I am back in Lyme, New Hampshire. I was here for Thanksgiving Day, but did not get into the studio until yesterday. First came a little clean up, then two drawings. While in New York City I spoke to several art gallery directors, including Ivan Karp of O.K. Harris. He and I had a good conversation, as we remembered mutual acquaintances in the NYC art scene of the 1970's and 80's. A couple of days after my visit Mr. Karp wrote me the following email:
"Greetings CM, Thank you for visiting the gallery. The images on your site demonstrate a fierce and fascinating take on humanity. Unfortunately the work is rather remote from what we choose to exhibit. I wish you success in finding the right exhibitor. Cordially, Ivan C. Karp"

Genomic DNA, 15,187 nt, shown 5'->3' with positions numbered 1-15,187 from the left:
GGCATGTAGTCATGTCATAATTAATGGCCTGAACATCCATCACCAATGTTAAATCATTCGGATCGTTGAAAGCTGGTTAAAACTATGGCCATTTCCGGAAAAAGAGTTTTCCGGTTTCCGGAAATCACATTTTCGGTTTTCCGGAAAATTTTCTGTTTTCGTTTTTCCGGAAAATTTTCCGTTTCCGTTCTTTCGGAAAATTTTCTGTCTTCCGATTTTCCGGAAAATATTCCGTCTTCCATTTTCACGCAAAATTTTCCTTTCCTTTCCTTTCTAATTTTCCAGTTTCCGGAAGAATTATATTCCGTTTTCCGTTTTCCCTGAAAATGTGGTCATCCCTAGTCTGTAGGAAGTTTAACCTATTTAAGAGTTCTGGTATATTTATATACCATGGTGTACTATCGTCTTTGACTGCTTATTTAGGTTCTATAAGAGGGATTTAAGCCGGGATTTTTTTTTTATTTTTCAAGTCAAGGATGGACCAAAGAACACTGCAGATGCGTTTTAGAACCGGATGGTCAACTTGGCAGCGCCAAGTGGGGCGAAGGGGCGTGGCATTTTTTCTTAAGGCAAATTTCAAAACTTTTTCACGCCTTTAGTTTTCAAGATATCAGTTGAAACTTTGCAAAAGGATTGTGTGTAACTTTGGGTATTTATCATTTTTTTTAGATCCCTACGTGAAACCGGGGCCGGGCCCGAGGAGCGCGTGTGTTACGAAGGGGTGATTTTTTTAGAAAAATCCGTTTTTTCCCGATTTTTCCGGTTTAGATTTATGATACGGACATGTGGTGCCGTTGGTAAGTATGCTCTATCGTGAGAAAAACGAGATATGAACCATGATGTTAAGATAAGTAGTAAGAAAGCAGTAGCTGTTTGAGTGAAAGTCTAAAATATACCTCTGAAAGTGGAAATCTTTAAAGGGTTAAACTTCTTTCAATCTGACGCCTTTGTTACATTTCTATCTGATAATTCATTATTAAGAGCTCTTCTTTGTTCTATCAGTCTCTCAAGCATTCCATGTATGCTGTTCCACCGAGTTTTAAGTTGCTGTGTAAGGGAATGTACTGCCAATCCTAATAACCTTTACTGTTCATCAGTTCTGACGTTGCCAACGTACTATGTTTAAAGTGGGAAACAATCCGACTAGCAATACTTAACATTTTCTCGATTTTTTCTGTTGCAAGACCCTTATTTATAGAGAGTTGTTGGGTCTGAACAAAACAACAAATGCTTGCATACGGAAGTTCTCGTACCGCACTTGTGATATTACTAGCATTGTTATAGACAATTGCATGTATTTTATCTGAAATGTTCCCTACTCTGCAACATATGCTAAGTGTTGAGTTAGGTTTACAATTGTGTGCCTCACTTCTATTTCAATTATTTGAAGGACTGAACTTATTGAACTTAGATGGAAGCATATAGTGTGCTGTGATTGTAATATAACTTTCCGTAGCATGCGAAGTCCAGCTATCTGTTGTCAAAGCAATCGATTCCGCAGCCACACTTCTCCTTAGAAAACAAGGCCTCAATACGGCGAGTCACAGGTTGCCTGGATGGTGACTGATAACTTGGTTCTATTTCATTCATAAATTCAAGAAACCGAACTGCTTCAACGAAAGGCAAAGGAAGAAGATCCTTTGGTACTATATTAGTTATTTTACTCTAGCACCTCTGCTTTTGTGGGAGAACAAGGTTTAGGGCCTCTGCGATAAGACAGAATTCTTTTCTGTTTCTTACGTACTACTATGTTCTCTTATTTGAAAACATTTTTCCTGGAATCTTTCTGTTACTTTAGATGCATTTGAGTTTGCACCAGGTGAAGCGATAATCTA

This appears to be a dismissal notice, but I am not going to take it as such. I will write Mr. Karp, and every other gallery director I met while in NYC, who I believe should show my art in their galleries. While in New York City my activity with galleries was important, but the greatest impact on me, as an artist, was seeing the Willem de Kooning Retrospective at the Museum of Modern Art. Willem de Kooning's compositional awareness struck me as immensely important to my work. I have been so very involved in exploring form that I have let composition become secondary, and this is clearly backward; it is a retrograde manner of making art. Willem de Kooning declares (along with every artist shown in the Museum of Modern Art) that composition is king. Composition is the first thing you encounter when you see a work of art. Then comes form, color, light, subject matter, metaphor, technique, et cetera, et cetera. With this in mind I made yesterday's second drawing, shown immediately below. The struggle to compose with purpose is the great animator of art. With this I return to my studio.
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